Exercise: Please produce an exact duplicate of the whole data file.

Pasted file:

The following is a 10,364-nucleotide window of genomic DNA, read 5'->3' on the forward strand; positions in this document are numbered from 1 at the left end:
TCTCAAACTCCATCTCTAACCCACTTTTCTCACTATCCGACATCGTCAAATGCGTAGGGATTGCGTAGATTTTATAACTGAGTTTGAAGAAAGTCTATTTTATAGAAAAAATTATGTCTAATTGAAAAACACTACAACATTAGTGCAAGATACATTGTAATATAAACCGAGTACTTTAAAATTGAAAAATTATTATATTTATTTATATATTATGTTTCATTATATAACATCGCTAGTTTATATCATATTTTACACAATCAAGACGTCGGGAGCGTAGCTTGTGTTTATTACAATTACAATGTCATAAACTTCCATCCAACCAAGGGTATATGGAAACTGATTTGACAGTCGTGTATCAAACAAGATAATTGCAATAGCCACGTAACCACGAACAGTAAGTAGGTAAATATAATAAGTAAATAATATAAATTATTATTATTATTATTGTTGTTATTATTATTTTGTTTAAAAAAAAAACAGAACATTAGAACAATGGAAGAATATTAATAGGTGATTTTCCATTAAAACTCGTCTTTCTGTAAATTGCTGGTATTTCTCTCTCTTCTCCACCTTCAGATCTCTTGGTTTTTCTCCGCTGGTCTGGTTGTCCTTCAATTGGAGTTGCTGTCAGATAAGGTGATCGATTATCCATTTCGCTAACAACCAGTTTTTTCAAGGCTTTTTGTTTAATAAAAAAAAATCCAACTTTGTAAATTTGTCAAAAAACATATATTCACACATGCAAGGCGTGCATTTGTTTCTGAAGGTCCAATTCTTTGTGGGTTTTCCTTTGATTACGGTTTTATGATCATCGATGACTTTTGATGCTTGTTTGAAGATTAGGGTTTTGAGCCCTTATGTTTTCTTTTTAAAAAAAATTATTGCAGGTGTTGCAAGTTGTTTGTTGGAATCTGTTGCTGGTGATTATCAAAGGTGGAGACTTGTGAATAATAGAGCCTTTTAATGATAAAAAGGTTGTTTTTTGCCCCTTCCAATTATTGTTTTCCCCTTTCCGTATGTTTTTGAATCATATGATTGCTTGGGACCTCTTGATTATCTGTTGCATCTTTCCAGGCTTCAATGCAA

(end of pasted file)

The following is a 10,364-nucleotide window of genomic DNA, read 5'->3' on the forward strand; positions in this document are numbered from 1 at the left end:
TCTCAAACTCCATCTCTAACCCACTTTTCTCACTATCCGACATCGTCAAATGCGTAGGGATTGCGTAGATTTTATAACTGAGTTTGAAGAAAGTCTATTTTATAGAAAAAATTATGTCTAATTGAAAAACACTACAACATTAGTGCAAGATACATTGTAATATAAACCGAGTACTTTAAAATTGAAAAATTATTATATTTATTTATATATTATGTTTCATTATATAACATCGCTAGTTTATATCATATTTTACACAATCAAGACGTCGGGAGCGTAGCTTGTGTTTATTACAATTACAATGTCATAAACTTCCATCCAACCAAGGGTATATGGAAACTGATTTGACAGTCGTGTATCAAACAAGATAATTGCAATAGCCACGTAACCACGAACAGTAAGTAGGTAAATATAATAAGTAAATAATATAAATTATTATTATTATTATTGTTGTTATTATTATTTTGTTTAAAAAAAAAACAGAACATTAGAACAATGGAAGAATATTAATAGGTGATTTTCCATTAAAACTCGTCTTTCTGTAAATTGCTGGTATTTCTCTCTCTTCTCCACCTTCAGATCTCTTGGTTTTTCTCCGCTGGTCTGGTTGTCCTTCAATTGGAGTTGCTGTCAGATAAGGTGATCGATTATCCATTTCGCTAACAACCAGTTTTTTCAAGGCTTTTTGTTTAATAAAAAAAAATCCAACTTTGTAAATTTGTCAAAAAACATATATTCACACATGCAAGGCGTGCATTTGTTTCTGAAGGTCCAATTCTTTGTGGGTTTTCCTTTGATTACGGTTTTATGATCATCGATGACTTTTGATGCTTGTTTGAAGATTAGGGTTTTGAGCCCTTATGTTTTCTTTTTAAAAAAAATTATTGCAGGTGTTGCAAGTTGTTTGTTGGAATCTGTTGCTGGTGATTATCAAAGGTGGAGACTTGTGAATAATAGAGCCTTTTAATGATAAAAAGGTTGTTTTTTGCCCCTTCCAATTATTGTTTTCCCCTTTCCGTATGTTTTTGAATCATATGATTGCTTGGGACCTCTTGATTATCTGTTGCATCTTTCCAGGCTTCAATGCAA